Enterobacteriaceae is a large family of Gram-negative bacteria. It was first proposed by Rahn in 1936, and now includes over 30 genera and more than 100 species. Its classification above the level of family is still a subject of debate, but one classification places it in the order Enterobacterales of the class Gammaproteobacteria in the phylum Pseudomonadota.
[Zipcodezoo site Enterobacteriales accessed 9 Mar 2013] [NCBI Enterobacteriales accessed 9 Mar 2013] [Taxonomicon Enterobacteriales accessed 9 Mar 2013] In 2016, the description and members of this family were emended based on comparative genomic analyses by Adeolu et al.
Enterobacteriaceae includes, along with many harmless Symbiosis, many of the more familiar pathogens, such as Salmonella, Escherichia coli, Klebsiella, and Shigella. Other disease-causing bacteria in this family include Enterobacter and Citrobacter. Members of the Enterobacteriaceae can be trivially referred to as enterobacteria or "enteric bacteria",as several members live in the intestines of animals. In fact, the etymology of the family is enterobacterium with the suffix to designate a family (aceae)—not after the genus Enterobacter (which would be "Enterobacteraceae")—and the type genus is Escherichia.
Members of the Enterobacteriaceae are bacilli (rod-shaped), and are typically 1–5 μm in length. They typically appear as medium to large-sized grey colonies on blood agar, although some can express pigments.
Most have many flagella used to move about, but a few genera are nonmotile. Most members of Enterobacteriaceae have peritrichous, type I fimbriae involved in the adhesion of the bacterial cells to their hosts.
They are not endospore-forming.
Like other Pseudomonadota, Enterobactericeae have Gram-negative stains,
and they are facultative anaerobes, fermenting sugars to produce lactic acid
and various other end products. Most also reduce nitrate
, although exceptions exist. Unlike most similar bacteria, Enterobacteriaceae generally lack cytochrome c oxidase, there are exceptions.
Catalase reactions vary among Enterobacteriaceae.
Many members of this family are normal members of the gut flora
in humans and other animals,
while others are found in water or soil, or are parasitism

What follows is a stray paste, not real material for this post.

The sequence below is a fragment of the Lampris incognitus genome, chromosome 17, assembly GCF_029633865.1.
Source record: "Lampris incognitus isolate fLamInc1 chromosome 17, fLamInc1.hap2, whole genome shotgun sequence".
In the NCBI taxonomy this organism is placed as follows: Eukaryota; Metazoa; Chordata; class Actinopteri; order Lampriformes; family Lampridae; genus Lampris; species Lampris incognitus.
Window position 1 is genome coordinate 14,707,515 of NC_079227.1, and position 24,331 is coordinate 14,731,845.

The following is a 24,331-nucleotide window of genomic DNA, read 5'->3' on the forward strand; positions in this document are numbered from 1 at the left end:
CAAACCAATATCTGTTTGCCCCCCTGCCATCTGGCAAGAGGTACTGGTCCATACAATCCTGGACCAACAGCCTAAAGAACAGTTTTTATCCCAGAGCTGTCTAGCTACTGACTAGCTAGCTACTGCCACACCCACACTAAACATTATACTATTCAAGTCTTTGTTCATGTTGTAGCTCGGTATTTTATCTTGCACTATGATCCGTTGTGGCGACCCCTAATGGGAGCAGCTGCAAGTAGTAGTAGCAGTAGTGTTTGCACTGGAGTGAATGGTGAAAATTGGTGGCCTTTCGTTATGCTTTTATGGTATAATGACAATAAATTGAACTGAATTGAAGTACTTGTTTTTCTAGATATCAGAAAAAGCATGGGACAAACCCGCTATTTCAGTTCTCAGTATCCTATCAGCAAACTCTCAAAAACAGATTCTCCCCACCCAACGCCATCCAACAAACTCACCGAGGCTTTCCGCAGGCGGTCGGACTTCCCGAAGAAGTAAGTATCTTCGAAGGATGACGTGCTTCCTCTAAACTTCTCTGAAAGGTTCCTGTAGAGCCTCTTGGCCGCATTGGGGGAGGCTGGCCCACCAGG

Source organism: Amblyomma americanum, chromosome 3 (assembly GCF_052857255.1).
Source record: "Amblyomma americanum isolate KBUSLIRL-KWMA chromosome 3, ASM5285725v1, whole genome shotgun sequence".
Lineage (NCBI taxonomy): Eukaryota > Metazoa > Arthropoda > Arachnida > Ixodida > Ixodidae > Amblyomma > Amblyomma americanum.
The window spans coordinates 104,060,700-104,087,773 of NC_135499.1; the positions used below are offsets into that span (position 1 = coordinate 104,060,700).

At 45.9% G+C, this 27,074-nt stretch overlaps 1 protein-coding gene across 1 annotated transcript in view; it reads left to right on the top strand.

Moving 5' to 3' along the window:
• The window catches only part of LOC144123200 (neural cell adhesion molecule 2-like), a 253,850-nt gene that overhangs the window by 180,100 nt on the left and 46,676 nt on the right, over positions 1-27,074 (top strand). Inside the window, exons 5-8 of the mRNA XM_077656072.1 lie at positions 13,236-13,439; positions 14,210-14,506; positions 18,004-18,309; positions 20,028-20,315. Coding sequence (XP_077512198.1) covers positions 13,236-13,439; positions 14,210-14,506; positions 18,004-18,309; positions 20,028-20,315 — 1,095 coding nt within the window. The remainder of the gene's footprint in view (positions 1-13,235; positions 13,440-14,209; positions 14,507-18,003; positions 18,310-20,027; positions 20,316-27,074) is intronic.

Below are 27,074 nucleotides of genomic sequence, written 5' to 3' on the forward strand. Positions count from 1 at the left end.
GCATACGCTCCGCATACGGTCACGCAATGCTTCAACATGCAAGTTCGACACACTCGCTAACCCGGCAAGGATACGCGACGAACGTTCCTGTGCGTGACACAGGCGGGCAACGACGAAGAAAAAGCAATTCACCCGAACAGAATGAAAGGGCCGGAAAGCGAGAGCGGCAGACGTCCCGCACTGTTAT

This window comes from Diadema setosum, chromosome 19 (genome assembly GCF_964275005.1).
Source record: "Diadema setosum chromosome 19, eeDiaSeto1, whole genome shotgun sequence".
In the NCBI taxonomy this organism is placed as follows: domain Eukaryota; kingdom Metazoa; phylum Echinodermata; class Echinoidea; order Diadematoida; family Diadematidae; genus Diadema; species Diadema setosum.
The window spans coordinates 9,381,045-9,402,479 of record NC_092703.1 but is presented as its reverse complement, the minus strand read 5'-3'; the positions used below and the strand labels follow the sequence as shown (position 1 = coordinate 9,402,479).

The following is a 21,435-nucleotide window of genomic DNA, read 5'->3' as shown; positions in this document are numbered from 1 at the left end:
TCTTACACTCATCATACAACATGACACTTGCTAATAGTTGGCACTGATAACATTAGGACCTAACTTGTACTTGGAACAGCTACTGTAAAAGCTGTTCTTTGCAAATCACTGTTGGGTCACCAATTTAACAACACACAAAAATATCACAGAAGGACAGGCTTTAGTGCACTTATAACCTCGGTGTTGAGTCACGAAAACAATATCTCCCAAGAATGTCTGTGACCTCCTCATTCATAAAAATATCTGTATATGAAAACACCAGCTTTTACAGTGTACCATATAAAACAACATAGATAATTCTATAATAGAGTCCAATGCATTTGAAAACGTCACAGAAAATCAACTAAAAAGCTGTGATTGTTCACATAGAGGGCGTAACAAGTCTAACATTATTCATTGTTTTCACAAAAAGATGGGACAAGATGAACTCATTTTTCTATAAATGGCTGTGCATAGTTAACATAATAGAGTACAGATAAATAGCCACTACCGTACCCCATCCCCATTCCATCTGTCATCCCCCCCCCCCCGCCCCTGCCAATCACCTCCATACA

on a variety of different animals and plants.
Model organisms and medical relevance
is one of the most important
, and its genetics
have been closely studied.
Some enterobacteria are important pathogens, e.g. Salmonella, or Shigella e.g. because they produce . Endotoxins reside in the cell wall and are released when the cell dies and the cell wall disintegrates. Some members of the Enterobacteriaceae produce endotoxins that, when released into the bloodstream following cell lysis, cause a systemic inflammatory and vasodilatory response. The most severe form of this is known as endotoxic shock, which can be rapidly fatal.
Historical systematics and taxonomy
was originally the sole family under the order 'Enterobacteriales'. The family contained a large array of biochemically distinct species with different ecological niches, which made biochemical descriptions difficult.
The original classification of species to this family and order was largely based on 16S rRNA genome sequence analyses, which is known to have low discriminatory power and the results of which changes depends on the algorithm and organism information used. Despite this, the analyses still exhibited polyphyletic branching, indicating the presence of distinct subgroups within the family.
In 2016, the order 'Enterobacteriales' was renamed to Enterobacterales, and divided into 7 new families, including the emended Enterobacteriaceae family.
This emendation restricted the family to include only those genera directly related to the type genus, which included most of the enteric species under the order. This classification was proposed based on the construction of several robust phylogenetic trees using conserved genome sequences, 16S rRNA sequences and multilocus sequence analyses. Molecular markers, specifically conserved signature indels, specific to this family were identified as evidence supporting the division independent of phylogenetic trees.
In 2017, a subsequent study using comparative phylogenomic analyses identified the presence of 6 subfamily level clades within the family Enterobacteriaceae, namely the “Escherichia clade”, “Klebsiella clade”, “Enterobacter clade”, “Kosakonia clade”, “Cronobacter clade”, “Cedecea clade” and a “Enterobacteriaceae incertae sedis clade” containing species whose taxonomic placement within the family is unclear.